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What do you say when you leave a band in order to reduce friction?

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  • What do you say when you leave a band in order to reduce friction?

    Hi guys,

    it's not the band I was writing about a few days ago.
    It was a one-time ensemble for a party.
    It had all the warning signs in flickering red:
    people not really proficient enough to get through a set.
    No PA equipment whatsoever and no notion there should be any.
    Tiny repertoire, endless rehearsals, tiny improvement rate.
    People so inexperienced they actually stop to admire the scenario that "wow, this is like a band, almost!".
    People don't show up for rehearsals without my knowledge.
    I ask for an explanation why they knew people will not show up, but never told me- and I get the answer "you should be grateful to be even allowed in here in the first place".
    When I hear this "you should be grateful..." sentence - this is for me an immediate trigger to say to myself "okay, leave at the earliest opportunity!".

    After the one gig, which didn't crash as hard as I was worried about, the guys were like "wow, we're a band now- rehearsals start next week!".
    I immediately left.

    Their response: "It's a pity you have lost all interest in making good music!".
    I explain that without the courage to leave, Chick Corea would be still playing in his elementary school band.
    Response: "Oh, you're telling us we are a terrible band" (which is of course a preparation for "actually you sucked so badly, that we were considering to kick you out anyway)
    I explain that I am very busy with many bands and that for weeks now I didn't do any free time activity- I was only transcribing/rehearsing/gigging and no more.
    They kind of took this explanation, but also teased me that I'm explaining too hard and I'm a strange person.

    Is there a way to leave a band without burning bridges?
    I've seen many musicians leave such bands, and people speak about them in admiration after they've left ("well he's a pro, he has no time to play with guys like us- he's real busy").
    What the heck do one need to say to get out of this in one piece?

    Thanks :-)

    Last edited by OnKeyboards; 08-31-2018, 07:55 AM.
    Let me hear you
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  • #2
    Sounds like a horrible band I was in once... I was so relieved when it was over... We had super flaky folks in the band that nobody else wanted to boot... They'd ask, 'when are we going to do new tunes?' How about when you learn to play the few that are already in the set?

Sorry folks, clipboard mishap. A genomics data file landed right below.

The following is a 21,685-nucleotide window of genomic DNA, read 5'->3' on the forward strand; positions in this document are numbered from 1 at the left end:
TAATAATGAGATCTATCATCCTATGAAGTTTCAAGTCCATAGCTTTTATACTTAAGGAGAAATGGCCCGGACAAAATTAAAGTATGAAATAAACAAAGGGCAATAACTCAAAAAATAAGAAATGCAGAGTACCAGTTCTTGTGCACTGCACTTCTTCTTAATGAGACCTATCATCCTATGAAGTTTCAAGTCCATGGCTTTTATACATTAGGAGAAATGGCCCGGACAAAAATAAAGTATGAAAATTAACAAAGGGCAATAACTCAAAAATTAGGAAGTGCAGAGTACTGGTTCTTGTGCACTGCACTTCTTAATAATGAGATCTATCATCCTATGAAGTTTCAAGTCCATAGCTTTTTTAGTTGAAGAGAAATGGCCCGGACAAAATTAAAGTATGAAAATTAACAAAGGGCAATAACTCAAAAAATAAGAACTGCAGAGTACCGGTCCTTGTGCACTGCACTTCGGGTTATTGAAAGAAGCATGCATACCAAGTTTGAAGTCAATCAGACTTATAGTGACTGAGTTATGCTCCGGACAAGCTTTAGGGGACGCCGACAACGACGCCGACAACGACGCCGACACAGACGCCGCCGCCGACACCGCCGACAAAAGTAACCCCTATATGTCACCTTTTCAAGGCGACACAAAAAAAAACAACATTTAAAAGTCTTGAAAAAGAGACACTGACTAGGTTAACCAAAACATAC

• #3
      They are horrible. Better to cut your losses.
      "Danny, ci manchi a tutti. La E-Street Band non e' la stessa senza di te. Riposa in pace, fratello"


      • #4
        You did the easiest excuse...'I'm too busy with other projects...'
        That said, I always try to be honest and frank when I leave a project. The last one I left, the band leader was getting too into his duo with his new GF, and I basically told him that I couldn't continue if he, as the leader, was not 100% committed to the band [which had been going for almost two years]. He started trying to put a mini-set of him/her in the middle of our shows, and I was not amused [neither were the other members, but I was the one who called him on it]. I run into him periodically, and we are still amicable. I don't think he realized what a wedge he jammed into the band until we all walked away...kind of the Yoko/John thing.
        In your case, the lack of 'professionalism' would have kept me from ever committing to actually playing a gig with people who don't show up, don't do their homework and are not serious. Under those conditions, honesty is wasted because those types of people are delusional. They think they are a band because they get together and play music. Your quote: "wow, this is like a band, almost!". was very telling...are these all 16 year old kids?

        Some bridges are worth burning, btw...
        Last edited by daddymack; 09-12-2018, 05:02 PM.
        "We are currently experiencing some technical difficulties due to reality fluctuations. The elves are working tirelessly to patch the correct version of reality. Activities here have been temporarily disabled since the fundamentals of mathematics, physics and reason may be incomprehensible during this indeterminate period of instability. Normal service will be restored once we are certain as to what 'normal' is."

        Life's journey is not to arrive at the grave safely in a well preserved body, but rather to skid in sideways, totally used up and worn out, shouting ', what a ride!'

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        • #5
          Listen I am not sure what your experience is but situations like this happen all the time and all over. Those guys will never get out the basement most of the time and no one will care about them.
          "Danny, ci manchi a tutti. La E-Street Band non e' la stessa senza di te. Riposa in pace, fratello"